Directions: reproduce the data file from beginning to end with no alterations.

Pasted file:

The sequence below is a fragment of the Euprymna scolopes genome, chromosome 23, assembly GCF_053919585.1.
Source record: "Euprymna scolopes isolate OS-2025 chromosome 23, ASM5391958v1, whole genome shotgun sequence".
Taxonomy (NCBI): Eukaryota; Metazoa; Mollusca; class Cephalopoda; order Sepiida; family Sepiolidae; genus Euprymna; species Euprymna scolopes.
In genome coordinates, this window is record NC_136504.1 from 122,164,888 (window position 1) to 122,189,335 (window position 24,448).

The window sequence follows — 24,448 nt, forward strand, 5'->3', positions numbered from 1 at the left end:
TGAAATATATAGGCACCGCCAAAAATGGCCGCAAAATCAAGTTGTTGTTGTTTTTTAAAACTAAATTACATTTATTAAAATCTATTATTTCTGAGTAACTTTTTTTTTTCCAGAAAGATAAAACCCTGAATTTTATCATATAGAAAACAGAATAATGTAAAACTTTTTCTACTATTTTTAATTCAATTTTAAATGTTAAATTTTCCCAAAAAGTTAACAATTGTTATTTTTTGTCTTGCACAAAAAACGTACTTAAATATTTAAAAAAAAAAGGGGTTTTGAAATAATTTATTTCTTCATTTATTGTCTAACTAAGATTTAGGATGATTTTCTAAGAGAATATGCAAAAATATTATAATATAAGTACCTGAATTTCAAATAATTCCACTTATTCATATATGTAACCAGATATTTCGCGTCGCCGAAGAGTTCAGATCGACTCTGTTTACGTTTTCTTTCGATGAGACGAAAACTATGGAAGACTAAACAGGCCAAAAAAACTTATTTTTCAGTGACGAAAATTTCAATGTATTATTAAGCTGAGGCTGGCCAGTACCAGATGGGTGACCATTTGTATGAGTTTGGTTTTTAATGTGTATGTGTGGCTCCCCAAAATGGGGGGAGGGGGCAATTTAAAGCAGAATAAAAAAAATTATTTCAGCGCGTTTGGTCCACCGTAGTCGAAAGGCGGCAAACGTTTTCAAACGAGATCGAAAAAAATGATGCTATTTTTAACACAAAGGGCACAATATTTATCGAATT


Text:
The sequence below is a fragment of the Euprymna scolopes genome, chromosome 23, assembly GCF_053919585.1.
Source record: "Euprymna scolopes isolate OS-2025 chromosome 23, ASM5391958v1, whole genome shotgun sequence".
Taxonomy (NCBI): Eukaryota; Metazoa; Mollusca; class Cephalopoda; order Sepiida; family Sepiolidae; genus Euprymna; species Euprymna scolopes.
In genome coordinates, this window is record NC_136504.1 from 122,164,888 (window position 1) to 122,189,335 (window position 24,448).

The window sequence follows — 24,448 nt, forward strand, 5'->3', positions numbered from 1 at the left end:
TGAAATATATAGGCACCGCCAAAAATGGCCGCAAAATCAAGTTGTTGTTGTTTTTTAAAACTAAATTACATTTATTAAAATCTATTATTTCTGAGTAACTTTTTTTTTTCCAGAAAGATAAAACCCTGAATTTTATCATATAGAAAACAGAATAATGTAAAACTTTTTCTACTATTTTTAATTCAATTTTAAATGTTAAATTTTCCCAAAAAGTTAACAATTGTTATTTTTTGTCTTGCACAAAAAACGTACTTAAATATTTAAAAAAAAAAGGGGTTTTGAAATAATTTATTTCTTCATTTATTGTCTAACTAAGATTTAGGATGATTTTCTAAGAGAATATGCAAAAATATTATAATATAAGTACCTGAATTTCAAATAATTCCACTTATTCATATATGTAACCAGATATTTCGCGTCGCCGAAGAGTTCAGATCGACTCTGTTTACGTTTTCTTTCGATGAGACGAAAACTATGGAAGACTAAACAGGCCAAAAAAACTTATTTTTCAGTGACGAAAATTTCAATGTATTATTAAGCTGAGGCTGGCCAGTACCAGATGGGTGACCATTTGTATGAGTTTGGTTTTTAATGTGTATGTGTGGCTCCCCAAAATGGGGGGAGGGGGCAATTTAAAGCAGAATAAAAAAAATTATTTCAGCGCGTTTGGTCCACCGTAGTCGAAAGGCGGCAAACGTTTTCAAACGAGATCGAAAAAAATGATGCTATTTTTAACACAAAGGGCACAATATTTATCGAATT